To a professional photographer war can be just a series of images: some depicting situations that are destructive, others that are merely threatening, others that are deceptively tranquil. The particular place and time seem to matter little, for the similarities of military engagements, including the journalistic coverage, far outweigh the differences. But there’s an important question that journalists assigned to report on wartime activities often face, namely when and how observation turns into participation, even exploitation. This is precisely the issue addressed by Heiner Stadler’s Warshots, filmed in quasi-documentary fashion in Northern Ireland, Somalia, and Lebanon. The story follows the tribulations of an award-winning German photographer who crosses the line. The film is reasonably successful in suggesting some of the dilemmas he has to resolve, but the diffused and languid narration dilutes their moral gravity. Furthermore, the photographer’s indecisiveness appears to be more the result of his personal shortcomings than of the complexity of the situation, making generalizations difficult if not impossible. Perhaps it’s not surprising then that the most interesting observations made in Warshots take place far away from the main story line: on the streets and inside empty building shells, where local people operate on the strength of genuine convictions. (ZB) (Pipers Alley, 3:15)

Hugo Winner and Shorts

Prizewinners selected by the festival jury. (Music Box, 5:00)

Audience Choice

The audience’s favorite film or films at the festival. (Pipers Alley, 5:30)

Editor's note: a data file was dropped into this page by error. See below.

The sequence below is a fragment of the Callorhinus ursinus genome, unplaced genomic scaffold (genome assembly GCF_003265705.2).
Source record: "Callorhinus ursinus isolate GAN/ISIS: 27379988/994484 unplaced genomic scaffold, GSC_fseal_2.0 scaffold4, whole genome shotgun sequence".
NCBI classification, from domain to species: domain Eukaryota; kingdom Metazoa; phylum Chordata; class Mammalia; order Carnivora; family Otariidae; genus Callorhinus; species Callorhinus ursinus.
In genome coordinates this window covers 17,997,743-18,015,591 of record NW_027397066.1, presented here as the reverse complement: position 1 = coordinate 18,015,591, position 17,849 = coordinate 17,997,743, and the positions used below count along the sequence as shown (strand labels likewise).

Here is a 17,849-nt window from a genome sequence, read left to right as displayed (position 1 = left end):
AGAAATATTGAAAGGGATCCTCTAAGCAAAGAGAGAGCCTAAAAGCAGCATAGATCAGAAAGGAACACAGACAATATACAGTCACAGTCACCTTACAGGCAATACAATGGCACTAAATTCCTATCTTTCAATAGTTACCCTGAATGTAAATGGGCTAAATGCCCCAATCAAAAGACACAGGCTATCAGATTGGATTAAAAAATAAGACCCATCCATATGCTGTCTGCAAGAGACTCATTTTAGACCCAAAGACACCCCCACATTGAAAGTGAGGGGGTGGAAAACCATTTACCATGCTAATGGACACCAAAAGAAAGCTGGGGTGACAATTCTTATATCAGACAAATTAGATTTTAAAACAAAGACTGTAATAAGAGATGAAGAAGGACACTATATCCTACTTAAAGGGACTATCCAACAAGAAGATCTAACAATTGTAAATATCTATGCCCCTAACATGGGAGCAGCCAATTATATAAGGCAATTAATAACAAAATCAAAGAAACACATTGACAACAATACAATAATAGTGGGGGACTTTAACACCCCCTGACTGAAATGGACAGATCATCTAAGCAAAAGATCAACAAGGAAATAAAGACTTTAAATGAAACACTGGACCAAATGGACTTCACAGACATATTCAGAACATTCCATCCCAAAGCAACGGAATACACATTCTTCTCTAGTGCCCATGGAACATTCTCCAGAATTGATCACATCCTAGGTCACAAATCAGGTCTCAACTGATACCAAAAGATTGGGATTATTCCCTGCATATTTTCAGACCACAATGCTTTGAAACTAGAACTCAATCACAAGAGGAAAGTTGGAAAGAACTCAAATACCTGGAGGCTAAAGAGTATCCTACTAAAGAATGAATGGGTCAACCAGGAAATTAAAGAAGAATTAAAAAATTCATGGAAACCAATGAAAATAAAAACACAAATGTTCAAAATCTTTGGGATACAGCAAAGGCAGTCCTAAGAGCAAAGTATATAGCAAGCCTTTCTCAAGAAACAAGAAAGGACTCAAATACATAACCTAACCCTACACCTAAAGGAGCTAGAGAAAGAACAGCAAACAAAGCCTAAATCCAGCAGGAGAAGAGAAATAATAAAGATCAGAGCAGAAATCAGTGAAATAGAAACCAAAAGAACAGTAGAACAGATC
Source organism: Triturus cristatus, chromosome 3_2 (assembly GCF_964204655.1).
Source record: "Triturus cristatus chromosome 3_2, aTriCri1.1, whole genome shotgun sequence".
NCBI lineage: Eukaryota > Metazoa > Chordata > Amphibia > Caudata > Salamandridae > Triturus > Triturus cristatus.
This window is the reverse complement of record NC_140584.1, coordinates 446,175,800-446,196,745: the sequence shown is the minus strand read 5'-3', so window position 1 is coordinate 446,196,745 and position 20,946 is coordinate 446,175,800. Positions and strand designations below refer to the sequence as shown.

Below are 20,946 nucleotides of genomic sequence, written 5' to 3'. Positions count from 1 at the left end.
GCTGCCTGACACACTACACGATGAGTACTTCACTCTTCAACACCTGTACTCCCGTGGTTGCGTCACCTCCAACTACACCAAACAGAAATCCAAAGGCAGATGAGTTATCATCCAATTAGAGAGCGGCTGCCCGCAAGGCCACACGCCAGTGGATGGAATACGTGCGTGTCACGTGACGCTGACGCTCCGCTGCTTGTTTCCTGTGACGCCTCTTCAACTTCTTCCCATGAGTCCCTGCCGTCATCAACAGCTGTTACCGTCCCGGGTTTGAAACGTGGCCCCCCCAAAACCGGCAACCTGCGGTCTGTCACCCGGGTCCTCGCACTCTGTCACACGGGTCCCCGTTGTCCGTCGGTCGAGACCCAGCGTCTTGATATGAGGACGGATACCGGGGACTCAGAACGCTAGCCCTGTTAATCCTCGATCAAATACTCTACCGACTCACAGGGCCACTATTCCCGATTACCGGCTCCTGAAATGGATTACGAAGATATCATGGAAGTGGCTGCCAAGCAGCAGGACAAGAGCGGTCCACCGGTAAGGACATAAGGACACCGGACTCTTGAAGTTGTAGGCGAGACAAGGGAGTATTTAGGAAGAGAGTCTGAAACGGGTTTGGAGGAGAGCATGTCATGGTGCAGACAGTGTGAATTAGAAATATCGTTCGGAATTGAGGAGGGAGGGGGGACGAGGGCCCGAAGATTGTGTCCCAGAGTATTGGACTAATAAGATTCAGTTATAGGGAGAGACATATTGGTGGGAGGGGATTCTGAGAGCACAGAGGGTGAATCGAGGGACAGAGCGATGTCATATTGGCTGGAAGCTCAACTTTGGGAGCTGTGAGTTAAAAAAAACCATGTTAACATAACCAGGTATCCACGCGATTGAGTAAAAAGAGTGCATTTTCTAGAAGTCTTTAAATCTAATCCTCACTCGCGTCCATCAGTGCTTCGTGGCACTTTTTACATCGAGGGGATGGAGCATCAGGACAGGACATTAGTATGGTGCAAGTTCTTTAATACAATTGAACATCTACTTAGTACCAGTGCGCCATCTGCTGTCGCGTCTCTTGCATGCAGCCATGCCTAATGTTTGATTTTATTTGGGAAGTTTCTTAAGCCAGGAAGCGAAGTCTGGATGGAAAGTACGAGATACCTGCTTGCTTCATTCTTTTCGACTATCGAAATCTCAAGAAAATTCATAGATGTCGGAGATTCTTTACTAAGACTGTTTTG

The Quiet Room

The latest feature from Rolf de Heer, a Dutch-born director who’s worked principally in Australia, is a frequently daring work that exists almost exclusively within the confused and tormented consciousness of its seven-year-old protagonist (astonishingly and on the whole unsentimentally played by Chloe Ferguson). In response to her parents’ rapidly deteriorating marriage, the girl retreats into a silent world and refuses to talk, though she angrily makes drawings the parents, whose voices are muffled and virtually incomprehensible, can’t understand. A work of remarkable emotional intensity and tonal shifts, The Quiet Room is a torrent of words and ideas, of unformed, inarticulate feelings with virtually no release. But that intensity can’t be sustained, and the film begins to seem repetitive. The ending is also a disappointment, at once too conventional and emotionally unbelievable. Yet in spite of its considerable flaws The Quiet Room demands serious attention. (PM) (Pipers Alley, 5:45)

Bitter Sugar

See listing under Friday, October 18. (Pipers Alley, 7:45)

Secrets and Lies

Mike Leigh’s multifaceted, gripping 142-minute comedy-drama, winner of the grand prize at Cannes this year, may well be his most accessible and optimistic picture to date, which arouses the suspicions of some of his fans. A young black optometrist (Marianne Jean-Baptiste) seeks out her white biological mother (Brenda Blethyn), a factory worker who put her up for adoption at birth, and as the two become acquainted, tensions between the mother and another illegitimate daughter, between the mother and her kid brother (Timothy Spall), and between him and his wife build to a ferocious climax. The dense, Ibsen-like plotting of family revelations is dramatically satisfying in broad terms, though it leaves a few details unaccounted for. But the acting is so strong–with Spall a particular standout–that you’re carried along as if by a tidal wave. The younger daughter, a near replica of the bulemic daughter in Leigh’s Life Is Sweet, is the weakest link in the chain of family discord, yet Leigh orchestrates the whole thing with such panache that you’re not likely to mind too much. (JR) (Pipers Alley, 8:00)